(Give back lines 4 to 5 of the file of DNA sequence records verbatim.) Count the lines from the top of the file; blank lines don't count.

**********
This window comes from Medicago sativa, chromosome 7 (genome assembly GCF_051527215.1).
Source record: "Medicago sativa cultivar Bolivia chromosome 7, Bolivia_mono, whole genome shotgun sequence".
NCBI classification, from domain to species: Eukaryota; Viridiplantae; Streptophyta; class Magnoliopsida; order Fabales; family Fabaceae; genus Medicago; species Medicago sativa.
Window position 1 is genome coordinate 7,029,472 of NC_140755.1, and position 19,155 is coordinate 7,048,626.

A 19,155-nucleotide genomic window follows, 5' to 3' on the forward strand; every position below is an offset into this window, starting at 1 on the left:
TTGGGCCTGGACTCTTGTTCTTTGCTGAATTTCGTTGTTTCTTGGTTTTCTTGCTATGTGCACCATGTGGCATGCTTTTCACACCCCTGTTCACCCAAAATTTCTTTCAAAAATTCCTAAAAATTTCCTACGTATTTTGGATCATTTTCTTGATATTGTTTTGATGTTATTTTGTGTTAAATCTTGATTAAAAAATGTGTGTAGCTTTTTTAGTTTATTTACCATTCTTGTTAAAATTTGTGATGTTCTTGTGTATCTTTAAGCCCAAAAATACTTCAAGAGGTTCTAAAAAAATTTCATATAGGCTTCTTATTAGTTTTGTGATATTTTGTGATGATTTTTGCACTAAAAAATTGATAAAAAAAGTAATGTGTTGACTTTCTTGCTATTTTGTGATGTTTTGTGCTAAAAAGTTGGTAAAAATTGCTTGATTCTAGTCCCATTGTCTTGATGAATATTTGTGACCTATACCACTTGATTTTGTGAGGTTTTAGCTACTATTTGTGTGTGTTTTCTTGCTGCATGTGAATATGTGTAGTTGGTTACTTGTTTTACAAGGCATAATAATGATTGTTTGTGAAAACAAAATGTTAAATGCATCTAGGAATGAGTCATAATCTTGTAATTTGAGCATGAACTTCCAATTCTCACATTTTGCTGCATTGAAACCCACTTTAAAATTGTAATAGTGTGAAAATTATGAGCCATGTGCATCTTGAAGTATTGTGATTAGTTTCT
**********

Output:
Window position 1 is genome coordinate 7,029,472 of NC_140755.1, and position 19,155 is coordinate 7,048,626.

A 19,155-nucleotide genomic window follows, 5' to 3' on the forward strand; every position below is an offset into this window, starting at 1 on the left: